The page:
NYSBA Honoree Bob Pittman Photo: Michael Priest Photography
The twin exhibition halls at the Javits Convention Center for the Audio Engineering Society and NAB New York conventions stayed crowded on Thursday, the final day of the NAB show and the middle day of AES. For broadcast engineers on the East Coast, New York is a more convenient destination than Las Vegas in April or the fall Radio Show held last month in Austin, Texas, so it was no surprise to see plenty of faces from around the region, some making day trips from Philadelphia, Albany and other regional cities.
The New York State Broadcasters Association took advantage of the local turnout for two events on Thursday, starting with a noontime luncheon that honored iHeart CEO Bob Pittman as its Broadcaster of the Year. NYSBA inducted three Empire State broadcasters into its hall of fame, including one longtime radio voice: Sandy Beach, the veteran morning man at Buffalo’s WBEN(AM), brought his Buffalo colleague and fellow Hall of Famer Danny Neaverth along for his moment in the spotlight. Later in the afternoon, NYSBA gathered broadcast engineers for an update from the FCC about the state of the statewide EAS system (it’s in the final stages of converting from an outdated satellite-based system to CAP-based delivery), as well as the never-ending scourge of pirate broadcasts. (About that — We hitched a ride uptown with one area broadcast engineer Thursday afternoon and counted more than half a dozen unlicensed FM signals easily heard on the West Side Highway, many of them on first-adjacent channels to full-power Manhattan signals.)
On and off the floor, podcasting has become a growing focus of both shows. On the NAB side, a stage off to the side area of the convention hall has featured live productions of podcasts all day long during the show, with an entire session track devoted to podcast content and production. Downstairs in the AES meeting rooms, some of the more technical aspects of podcasting were in the spotlight Thursday afternoon at a session helmed by John Kean.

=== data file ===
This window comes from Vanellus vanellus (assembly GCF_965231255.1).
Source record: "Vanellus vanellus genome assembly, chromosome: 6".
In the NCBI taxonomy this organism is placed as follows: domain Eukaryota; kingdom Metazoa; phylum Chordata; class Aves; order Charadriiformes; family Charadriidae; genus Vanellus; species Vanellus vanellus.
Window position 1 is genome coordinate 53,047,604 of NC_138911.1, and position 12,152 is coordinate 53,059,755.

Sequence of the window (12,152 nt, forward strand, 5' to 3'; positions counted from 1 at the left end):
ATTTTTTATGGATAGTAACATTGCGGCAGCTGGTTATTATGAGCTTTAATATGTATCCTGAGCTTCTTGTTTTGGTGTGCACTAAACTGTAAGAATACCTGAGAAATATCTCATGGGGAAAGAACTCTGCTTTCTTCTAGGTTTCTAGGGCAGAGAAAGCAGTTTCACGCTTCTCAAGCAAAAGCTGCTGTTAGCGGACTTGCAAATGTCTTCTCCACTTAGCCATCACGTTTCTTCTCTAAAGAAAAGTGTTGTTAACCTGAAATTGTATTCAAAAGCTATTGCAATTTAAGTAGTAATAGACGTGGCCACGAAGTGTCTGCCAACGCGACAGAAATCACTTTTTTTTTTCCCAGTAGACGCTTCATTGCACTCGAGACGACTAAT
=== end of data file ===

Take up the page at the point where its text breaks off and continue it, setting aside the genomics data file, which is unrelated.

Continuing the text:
For engineers who couldn’t get enough of everything at the Javits Center, New York’s SBE Chapter 15 had its monthly meeting Thursday night downtown at WNYC public radio’s Greene Space performance center. Lawo’s Bill Bennett spoke to a packed room of local and visiting engineers about what he sees as the virtual future of radio. Are U.S. broadcasters ready for the sort of studio he showed off from Sweden’s Sveriges Radio, where there’s no console at all, just automatic mixing and a touchscreen for selecting program sources?
And it wasn’t just the new One World Trade Center broadcast facility that’s been full of engineers this week. Away from the convention hall, local broadcasters have been busy giving tours of their facilities to visiting colleagues and vendors, some of them making their first-ever visits to iconic spots such as the Empire State Building and the cluster of radio studios that’s built up in recent years in the Hudson Square neighborhood downtown.